Canada’s inflation rate slowed markedly in October, bolstering views on Bay Street that the Bank of Canada is done raising interest rates and will start to cut them next year.
The Consumer Price Index rose 3.1 per cent in October from a year earlier, down from 3.8 per cent in September, Statistics Canada said Tuesday in a report. The result matched analysts’ expectations and was largely driven by gasoline prices, which tumbled 6.4 per cent over the month. Adjusted for seasonality, the CPI fell 0.1 per cent on a monthly basis.
The Bank of Canada has raised interest rates at the fastest pace in decades since early 2022, its primary method of bringing the inflation rate back down to 2 per cent. This dramatic shift in monetary policy has forced many households to curtail their spending and has effectively brought economic growth to a standstill.
Despite the progress in controlling inflation, which peaked at 8.1 per cent in June, 2022, there remain some challenging areas. Prices for services rose at an annual pace of 4.6 per cent in October, accelerating from 3.9 per cent in September. In particular, housing costs are putting upward pressure on the CPI, a sign of how Canada’s housing shortage is affecting the numbers.
Even so, various measures of core inflation – which strip out volatile movements in the CPI and give a better sense of underlying trends – are cooling off. And in seven provinces (all but Nova Scotia, Ontario and Quebec), the annual inflation rate has fallen below 3 per cent.
“Overall, today’s result drives home the point that there is no need for further BoC tightening, especially with the economy already struggling to grow at all and underlying inflation calming,” Bank of Montreal chief economist Doug Porter said in a research note. “However, before the Bank can even begin seriously considering rate relief, we’ll need to see more evidence that services inflation is also moderating – that could be at least another six months down the road.”
Tuesday’s report showed some idiosyncratic – and likely temporary – changes on the services side of the economy. October is when annual property tax changes are reflected in the CPI, and those costs rose 4.9 per cent on a year-over-year basis – the largest increase since 1992. Statscan noted that “municipalities required larger budgets to cover rising costs.”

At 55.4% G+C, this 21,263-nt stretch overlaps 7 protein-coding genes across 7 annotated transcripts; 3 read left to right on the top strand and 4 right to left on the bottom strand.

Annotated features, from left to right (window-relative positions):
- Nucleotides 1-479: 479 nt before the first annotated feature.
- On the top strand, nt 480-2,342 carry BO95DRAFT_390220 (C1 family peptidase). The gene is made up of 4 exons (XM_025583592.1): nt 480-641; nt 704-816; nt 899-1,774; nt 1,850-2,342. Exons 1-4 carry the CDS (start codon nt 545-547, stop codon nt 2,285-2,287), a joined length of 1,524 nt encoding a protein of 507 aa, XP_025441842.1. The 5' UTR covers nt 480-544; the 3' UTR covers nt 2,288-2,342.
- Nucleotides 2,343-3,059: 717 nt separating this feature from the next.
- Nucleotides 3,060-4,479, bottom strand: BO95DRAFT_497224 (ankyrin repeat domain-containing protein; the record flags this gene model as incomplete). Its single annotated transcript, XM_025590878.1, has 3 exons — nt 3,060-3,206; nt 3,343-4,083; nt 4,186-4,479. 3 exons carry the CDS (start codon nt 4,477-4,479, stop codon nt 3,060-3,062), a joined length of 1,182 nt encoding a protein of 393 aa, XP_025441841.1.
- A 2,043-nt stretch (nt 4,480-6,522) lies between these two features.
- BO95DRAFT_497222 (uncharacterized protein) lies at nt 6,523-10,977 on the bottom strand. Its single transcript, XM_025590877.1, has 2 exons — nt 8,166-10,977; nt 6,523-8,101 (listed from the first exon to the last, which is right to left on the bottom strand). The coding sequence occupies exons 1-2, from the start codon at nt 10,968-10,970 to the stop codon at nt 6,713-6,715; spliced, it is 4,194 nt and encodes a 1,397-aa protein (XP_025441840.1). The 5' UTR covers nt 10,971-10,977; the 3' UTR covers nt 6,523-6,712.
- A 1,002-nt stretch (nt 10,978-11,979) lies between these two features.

The price of travel tours rose 11.3 per cent in October from a year earlier, a sharp reversal from a decrease of 2.2 per cent in September. “That pace likely won’t be sustained given the crunch that consumers are feeling from higher interest rates, and the climb in the unemployment rate,” Katherine Judge, senior economist at CIBC Capital Markets, wrote in a client note.
Still, the report laid bare persistent challenges in the housing market, where costs are rising rapidly because of heated demand and a chronic lack of available units.
Rents jumped by an annual rate of 8.2 per cent in October, up from 7.3 per cent in September. (This was the largest 12-month increase since Statscan changed its methodology for tracking rents in early 2019.) Nova Scotia had the biggest increase in rents, at 14.6 per cent, followed by Alberta, at 9.9 per cent.
Mortgage interest payments rose by 30.5 per cent in October, year over year, similar to the pace in September. Many homeowners have seen the interest portions of their mortgage payments climb substantially over the past 1½ years, because of the Bank of Canada’s rate-hike campaign, while others will be faced with higher payments at renewal time.
Excluding housing costs, the CPI increased by just 1.9 per cent annually in October.
The federal government announced new funding in Tuesday’s fall economic statement aimed at increasing the supply of homes, although measures to spur construction are unlikely to help with affordability in the short term.
Consumers are seeing some progress in the supermarket aisle. Grocery prices rose by 5.4 per cent in October on an annual basis, down from peak levels above 11 per cent in late 2021 and early 2022. Unadjusted for seasonality, grocery prices have fallen for three consecutive months.
The Bank of Canada projects inflation will linger around 3.5 per cent until the middle of 2024, before declining to the bank’s 2-per-cent target by mid-2025. Bank officials were split over whether to raise interest rates in October, but they ultimately held the policy rate steady at 5 per cent. The central bank’s next decision day is Dec. 6.
While the Bank of Canada has in its communications deliberately left open the possibility of further rate hikes, private-sector economists and traders have started speculating about when the central bank will begin cutting rates. Interest-rate swaps, which capture market expectations about monetary policy, are pricing in a quarter-point cut by June, 2024.
Faced with higher interest rates, the economy has recently stalled and the unemployment rate has risen by nearly a percentage point from a record low. The Bank of Canada has indicated the economy is moving into excess supply, which will help to cool inflation in the coming months.
Royce Mendes, head of macro strategy at Desjardins Securities, said in a research note that Tuesday’s inflation report is “exactly the type of progress that central bank officials have been waiting to see. If the door wasn’t already shut to additional rate hikes, it now should be.”